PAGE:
Published online by Cambridge University Press: 05 March 2012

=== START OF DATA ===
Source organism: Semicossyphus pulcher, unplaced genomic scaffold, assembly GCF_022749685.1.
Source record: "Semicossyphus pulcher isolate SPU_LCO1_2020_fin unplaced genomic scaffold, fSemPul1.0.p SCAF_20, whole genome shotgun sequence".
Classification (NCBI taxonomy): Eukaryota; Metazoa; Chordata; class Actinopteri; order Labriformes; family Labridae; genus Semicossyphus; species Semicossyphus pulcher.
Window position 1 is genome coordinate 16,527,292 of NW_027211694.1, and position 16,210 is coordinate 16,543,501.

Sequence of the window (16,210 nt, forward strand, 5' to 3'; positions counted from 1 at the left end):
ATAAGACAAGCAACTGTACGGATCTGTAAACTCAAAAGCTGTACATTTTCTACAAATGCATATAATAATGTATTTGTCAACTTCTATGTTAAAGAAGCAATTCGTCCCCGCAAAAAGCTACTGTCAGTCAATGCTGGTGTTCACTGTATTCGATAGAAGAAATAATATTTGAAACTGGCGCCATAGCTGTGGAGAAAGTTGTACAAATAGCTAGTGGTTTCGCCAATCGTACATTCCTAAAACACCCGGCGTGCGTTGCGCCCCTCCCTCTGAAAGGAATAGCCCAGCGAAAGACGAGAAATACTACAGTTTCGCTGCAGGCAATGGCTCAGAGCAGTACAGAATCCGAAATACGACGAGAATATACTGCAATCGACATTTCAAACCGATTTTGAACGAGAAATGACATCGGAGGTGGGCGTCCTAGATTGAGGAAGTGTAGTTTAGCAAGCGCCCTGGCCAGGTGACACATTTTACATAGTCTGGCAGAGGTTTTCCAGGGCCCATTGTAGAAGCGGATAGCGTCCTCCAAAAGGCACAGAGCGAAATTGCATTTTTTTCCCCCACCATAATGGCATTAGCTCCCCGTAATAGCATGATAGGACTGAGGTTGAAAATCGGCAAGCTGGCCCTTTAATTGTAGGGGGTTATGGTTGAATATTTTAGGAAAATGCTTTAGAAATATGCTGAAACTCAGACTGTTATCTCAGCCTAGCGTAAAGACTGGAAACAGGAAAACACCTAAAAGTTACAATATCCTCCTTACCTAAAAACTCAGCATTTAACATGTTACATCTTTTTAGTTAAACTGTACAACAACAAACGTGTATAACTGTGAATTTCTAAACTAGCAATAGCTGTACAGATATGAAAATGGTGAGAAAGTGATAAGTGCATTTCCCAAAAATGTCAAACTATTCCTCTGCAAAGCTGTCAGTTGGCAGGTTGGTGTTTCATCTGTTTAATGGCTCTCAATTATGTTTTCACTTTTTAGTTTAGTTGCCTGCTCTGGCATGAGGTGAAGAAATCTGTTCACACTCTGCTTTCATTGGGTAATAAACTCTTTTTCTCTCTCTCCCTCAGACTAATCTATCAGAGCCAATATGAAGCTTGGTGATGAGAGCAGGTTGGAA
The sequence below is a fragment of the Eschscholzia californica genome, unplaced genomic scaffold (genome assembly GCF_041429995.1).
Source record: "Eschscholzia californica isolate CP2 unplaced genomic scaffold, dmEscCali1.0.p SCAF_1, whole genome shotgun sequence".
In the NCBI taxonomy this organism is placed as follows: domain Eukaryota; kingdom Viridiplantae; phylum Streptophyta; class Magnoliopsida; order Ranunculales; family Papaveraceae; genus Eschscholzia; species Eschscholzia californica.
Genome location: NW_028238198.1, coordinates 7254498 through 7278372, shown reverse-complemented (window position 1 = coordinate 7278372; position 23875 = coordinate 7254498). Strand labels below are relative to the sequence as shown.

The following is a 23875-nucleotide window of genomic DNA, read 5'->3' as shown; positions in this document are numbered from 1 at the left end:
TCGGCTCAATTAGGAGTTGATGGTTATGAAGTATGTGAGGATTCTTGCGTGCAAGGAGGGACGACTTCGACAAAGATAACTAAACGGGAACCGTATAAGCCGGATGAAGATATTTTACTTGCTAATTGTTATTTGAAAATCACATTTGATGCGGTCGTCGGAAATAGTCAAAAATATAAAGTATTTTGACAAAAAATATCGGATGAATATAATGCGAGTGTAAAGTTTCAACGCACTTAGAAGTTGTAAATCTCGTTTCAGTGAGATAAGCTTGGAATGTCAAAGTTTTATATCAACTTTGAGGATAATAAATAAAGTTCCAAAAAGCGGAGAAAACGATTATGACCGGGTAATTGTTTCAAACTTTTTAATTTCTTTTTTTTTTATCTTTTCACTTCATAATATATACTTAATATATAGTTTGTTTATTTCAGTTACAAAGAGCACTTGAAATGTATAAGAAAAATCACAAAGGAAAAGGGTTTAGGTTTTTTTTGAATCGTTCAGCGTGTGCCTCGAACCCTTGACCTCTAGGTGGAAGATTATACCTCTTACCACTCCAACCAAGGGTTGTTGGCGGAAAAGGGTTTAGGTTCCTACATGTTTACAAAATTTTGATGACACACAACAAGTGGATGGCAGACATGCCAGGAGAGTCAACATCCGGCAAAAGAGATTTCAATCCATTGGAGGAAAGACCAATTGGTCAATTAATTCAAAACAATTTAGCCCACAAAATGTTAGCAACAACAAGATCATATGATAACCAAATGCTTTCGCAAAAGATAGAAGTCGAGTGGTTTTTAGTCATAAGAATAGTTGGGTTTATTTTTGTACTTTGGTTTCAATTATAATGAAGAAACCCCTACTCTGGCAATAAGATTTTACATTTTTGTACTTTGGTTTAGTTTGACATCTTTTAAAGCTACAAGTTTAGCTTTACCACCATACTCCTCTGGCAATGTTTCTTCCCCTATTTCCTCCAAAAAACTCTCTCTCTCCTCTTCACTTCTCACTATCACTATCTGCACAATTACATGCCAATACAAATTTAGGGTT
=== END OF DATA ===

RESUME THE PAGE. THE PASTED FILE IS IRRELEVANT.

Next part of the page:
I remember reading a series of interviews with Karlheinz Stockhausen. This was in the eighties, when the composer was at the height of his fame. I was particularly struck by his account of a visit to Japan, which made a deep impression on him. The Japanese, he noted, did not have the same sense of time as we have in the West. For them time was either something that passed extremely swiftly or extremely slowly, and the large middle range we inhabit did not seem to exist. An example of this was Sumo wrestling. The two enormous combatants, artificially fattened for years for this sport, would size each other up in total stillness for what seemed an eternity, and then suddenly, almost before the spectator could see it, one had thrown the other out of the ring. Stockhausen, whose own music had from the start followed a route far removed from the major traditions of the West, was enchanted. He was also much taken by the Japanese attitudes to space. He grew fascinated by the Japanese use of sliding doors and windows, which had the effect, he said in the interview, of blurring the threshold between inside and outside, an effect heightened in many of the temples by the winding and labyrinthine paths which led to them, so that as one approached one felt oneself to be sometimes almost on top of them and then, seconds later, as far away as ever.